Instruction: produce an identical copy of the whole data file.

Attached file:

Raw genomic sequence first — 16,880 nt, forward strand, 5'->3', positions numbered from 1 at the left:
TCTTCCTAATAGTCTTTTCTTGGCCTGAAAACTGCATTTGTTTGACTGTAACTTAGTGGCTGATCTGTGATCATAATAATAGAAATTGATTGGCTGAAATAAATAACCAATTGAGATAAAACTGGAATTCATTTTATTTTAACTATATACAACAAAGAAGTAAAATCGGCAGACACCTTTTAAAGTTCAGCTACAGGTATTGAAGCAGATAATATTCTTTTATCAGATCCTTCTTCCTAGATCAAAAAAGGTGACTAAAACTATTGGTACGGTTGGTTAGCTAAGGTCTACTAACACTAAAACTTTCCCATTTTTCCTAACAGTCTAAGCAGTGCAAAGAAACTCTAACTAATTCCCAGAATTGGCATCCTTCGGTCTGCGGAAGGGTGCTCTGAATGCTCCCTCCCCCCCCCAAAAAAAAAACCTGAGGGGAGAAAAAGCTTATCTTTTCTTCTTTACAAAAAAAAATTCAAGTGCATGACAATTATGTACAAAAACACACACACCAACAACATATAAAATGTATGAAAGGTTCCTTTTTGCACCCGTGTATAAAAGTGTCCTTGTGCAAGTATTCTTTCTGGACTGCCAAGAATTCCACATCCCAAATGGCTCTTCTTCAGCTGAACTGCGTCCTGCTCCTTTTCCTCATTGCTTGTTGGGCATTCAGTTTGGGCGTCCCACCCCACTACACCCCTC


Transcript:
Raw genomic sequence first — 16,880 nt, forward strand, 5'->3', positions numbered from 1 at the left:
TCTTCCTAATAGTCTTTTCTTGGCCTGAAAACTGCATTTGTTTGACTGTAACTTAGTGGCTGATCTGTGATCATAATAATAGAAATTGATTGGCTGAAATAAATAACCAATTGAGATAAAACTGGAATTCATTTTATTTTAACTATATACAACAAAGAAGTAAAATCGGCAGACACCTTTTAAAGTTCAGCTACAGGTATTGAAGCAGATAATATTCTTTTATCAGATCCTTCTTCCTAGATCAAAAAAGGTGACTAAAACTATTGGTACGGTTGGTTAGCTAAGGTCTACTAACACTAAAACTTTCCCATTTTTCCTAACAGTCTAAGCAGTGCAAAGAAACTCTAACTAATTCCCAGAATTGGCATCCTTCGGTCTGCGGAAGGGTGCTCTGAATGCTCCCTCCCCCCCCCAAAAAAAAAACCTGAGGGGAGAAAAAGCTTATCTTTTCTTCTTTACAAAAAAAAATTCAAGTGCATGACAATTATGTACAAAAACACACACACCAACAACATATAAAATGTATGAAAGGTTCCTTTTTGCACCCGTGTATAAAAGTGTCCTTGTGCAAGTATTCTTTCTGGACTGCCAAGAATTCCACATCCCAAATGGCTCTTCTTCAGCTGAACTGCGTCCTGCTCCTTTTCCTCATTGCTTGTTGGGCATTCAGTTTGGGCGTCCCACCCCACTACACCCCTC